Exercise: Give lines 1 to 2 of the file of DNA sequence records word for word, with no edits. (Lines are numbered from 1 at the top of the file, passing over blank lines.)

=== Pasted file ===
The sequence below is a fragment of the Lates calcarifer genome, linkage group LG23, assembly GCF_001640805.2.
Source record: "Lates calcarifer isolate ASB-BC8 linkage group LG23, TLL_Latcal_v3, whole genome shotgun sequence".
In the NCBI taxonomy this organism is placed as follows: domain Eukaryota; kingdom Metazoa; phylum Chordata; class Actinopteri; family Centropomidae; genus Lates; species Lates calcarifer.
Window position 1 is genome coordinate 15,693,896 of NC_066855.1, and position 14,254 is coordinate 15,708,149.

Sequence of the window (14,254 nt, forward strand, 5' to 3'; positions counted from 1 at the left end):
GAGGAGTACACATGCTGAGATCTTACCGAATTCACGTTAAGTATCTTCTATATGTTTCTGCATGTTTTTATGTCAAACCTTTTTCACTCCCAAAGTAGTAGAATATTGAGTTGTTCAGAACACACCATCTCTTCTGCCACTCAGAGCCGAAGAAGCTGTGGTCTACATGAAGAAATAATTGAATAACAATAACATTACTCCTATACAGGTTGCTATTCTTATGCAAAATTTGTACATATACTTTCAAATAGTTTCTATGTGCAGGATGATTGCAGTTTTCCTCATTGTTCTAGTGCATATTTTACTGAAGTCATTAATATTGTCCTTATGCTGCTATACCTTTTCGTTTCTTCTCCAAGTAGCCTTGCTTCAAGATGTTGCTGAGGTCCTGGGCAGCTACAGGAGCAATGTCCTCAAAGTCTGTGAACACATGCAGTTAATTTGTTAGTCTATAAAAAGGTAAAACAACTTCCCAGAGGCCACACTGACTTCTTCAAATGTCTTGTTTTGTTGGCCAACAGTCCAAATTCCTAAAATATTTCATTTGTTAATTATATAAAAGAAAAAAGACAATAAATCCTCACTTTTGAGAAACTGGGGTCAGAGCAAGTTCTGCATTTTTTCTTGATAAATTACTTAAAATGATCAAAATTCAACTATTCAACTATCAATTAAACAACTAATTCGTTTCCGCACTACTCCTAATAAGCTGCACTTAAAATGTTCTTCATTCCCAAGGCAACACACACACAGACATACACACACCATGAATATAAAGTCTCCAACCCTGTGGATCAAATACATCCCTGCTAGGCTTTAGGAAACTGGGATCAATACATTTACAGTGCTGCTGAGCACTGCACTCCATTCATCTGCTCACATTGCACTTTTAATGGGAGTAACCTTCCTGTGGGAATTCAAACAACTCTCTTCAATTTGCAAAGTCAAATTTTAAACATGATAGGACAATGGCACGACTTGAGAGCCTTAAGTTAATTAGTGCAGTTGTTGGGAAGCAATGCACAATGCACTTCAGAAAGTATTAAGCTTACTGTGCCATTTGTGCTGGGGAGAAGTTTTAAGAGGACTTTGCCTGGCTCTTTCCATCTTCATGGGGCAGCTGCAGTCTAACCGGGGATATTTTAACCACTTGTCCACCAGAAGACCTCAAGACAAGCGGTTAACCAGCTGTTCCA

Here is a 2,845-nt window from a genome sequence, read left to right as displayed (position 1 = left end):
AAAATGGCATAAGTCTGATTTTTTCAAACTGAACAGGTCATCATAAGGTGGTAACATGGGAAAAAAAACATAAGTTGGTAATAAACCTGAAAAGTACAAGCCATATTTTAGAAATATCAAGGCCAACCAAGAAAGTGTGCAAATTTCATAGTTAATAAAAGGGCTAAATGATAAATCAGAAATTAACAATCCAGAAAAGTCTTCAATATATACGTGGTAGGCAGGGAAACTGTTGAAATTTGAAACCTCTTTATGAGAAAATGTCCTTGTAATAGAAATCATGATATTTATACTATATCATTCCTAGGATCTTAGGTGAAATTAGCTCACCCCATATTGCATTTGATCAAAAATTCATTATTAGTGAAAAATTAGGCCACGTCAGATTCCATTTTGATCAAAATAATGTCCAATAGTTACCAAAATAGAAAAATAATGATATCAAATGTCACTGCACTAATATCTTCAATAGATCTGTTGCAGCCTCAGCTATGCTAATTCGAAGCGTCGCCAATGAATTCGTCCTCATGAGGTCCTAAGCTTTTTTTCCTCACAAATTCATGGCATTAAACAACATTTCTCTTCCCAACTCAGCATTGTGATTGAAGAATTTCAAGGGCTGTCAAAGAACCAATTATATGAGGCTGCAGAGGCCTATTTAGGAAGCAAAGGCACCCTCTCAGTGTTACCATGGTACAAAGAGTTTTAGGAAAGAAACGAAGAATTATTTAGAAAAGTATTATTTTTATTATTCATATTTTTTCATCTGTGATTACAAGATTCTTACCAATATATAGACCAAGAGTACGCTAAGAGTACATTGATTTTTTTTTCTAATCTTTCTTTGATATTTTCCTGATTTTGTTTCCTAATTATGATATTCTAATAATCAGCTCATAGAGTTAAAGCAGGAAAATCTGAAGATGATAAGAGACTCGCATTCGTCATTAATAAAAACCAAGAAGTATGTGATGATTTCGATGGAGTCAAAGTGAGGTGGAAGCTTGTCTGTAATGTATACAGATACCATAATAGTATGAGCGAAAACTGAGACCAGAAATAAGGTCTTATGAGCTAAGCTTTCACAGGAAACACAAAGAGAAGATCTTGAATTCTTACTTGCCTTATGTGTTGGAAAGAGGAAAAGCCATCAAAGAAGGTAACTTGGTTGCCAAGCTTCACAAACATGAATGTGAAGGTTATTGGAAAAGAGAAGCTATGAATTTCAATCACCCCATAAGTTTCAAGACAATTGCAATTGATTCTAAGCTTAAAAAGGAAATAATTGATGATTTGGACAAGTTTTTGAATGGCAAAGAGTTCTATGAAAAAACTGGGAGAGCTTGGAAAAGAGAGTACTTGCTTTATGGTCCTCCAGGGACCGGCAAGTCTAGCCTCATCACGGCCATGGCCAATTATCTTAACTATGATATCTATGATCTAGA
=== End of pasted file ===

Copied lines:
The sequence below is a fragment of the Lates calcarifer genome, linkage group LG23, assembly GCF_001640805.2.
Source record: "Lates calcarifer isolate ASB-BC8 linkage group LG23, TLL_Latcal_v3, whole genome shotgun sequence".